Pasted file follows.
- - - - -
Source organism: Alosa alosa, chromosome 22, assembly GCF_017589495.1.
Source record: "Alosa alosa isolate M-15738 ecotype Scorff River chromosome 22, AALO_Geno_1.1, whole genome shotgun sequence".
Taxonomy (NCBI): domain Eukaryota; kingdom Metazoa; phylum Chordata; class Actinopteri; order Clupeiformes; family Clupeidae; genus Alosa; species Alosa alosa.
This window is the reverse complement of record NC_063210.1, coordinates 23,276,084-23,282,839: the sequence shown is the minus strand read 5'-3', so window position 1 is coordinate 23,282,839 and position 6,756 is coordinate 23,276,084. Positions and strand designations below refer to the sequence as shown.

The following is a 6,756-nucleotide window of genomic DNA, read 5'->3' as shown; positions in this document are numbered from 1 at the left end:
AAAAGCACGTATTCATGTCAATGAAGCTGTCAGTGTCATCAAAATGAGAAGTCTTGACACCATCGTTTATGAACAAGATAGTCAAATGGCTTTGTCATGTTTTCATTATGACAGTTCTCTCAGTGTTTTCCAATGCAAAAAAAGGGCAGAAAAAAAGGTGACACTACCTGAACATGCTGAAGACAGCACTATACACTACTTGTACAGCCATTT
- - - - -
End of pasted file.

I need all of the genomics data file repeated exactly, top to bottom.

Source organism: Alosa alosa, chromosome 22, assembly GCF_017589495.1.
Source record: "Alosa alosa isolate M-15738 ecotype Scorff River chromosome 22, AALO_Geno_1.1, whole genome shotgun sequence".
Taxonomy (NCBI): domain Eukaryota; kingdom Metazoa; phylum Chordata; class Actinopteri; order Clupeiformes; family Clupeidae; genus Alosa; species Alosa alosa.
This window is the reverse complement of record NC_063210.1, coordinates 23,276,084-23,282,839: the sequence shown is the minus strand read 5'-3', so window position 1 is coordinate 23,282,839 and position 6,756 is coordinate 23,276,084. Positions and strand designations below refer to the sequence as shown.

The following is a 6,756-nucleotide window of genomic DNA, read 5'->3' as shown; positions in this document are numbered from 1 at the left end:
AAAAGCACGTATTCATGTCAATGAAGCTGTCAGTGTCATCAAAATGAGAAGTCTTGACACCATCGTTTATGAACAAGATAGTCAAATGGCTTTGTCATGTTTTCATTATGACAGTTCTCTCAGTGTTTTCCAATGCAAAAAAAGGGCAGAAAAAAAGGTGACACTACCTGAACATGCTGAAGACAGCACTATACACTACTTGTACAGCCATTT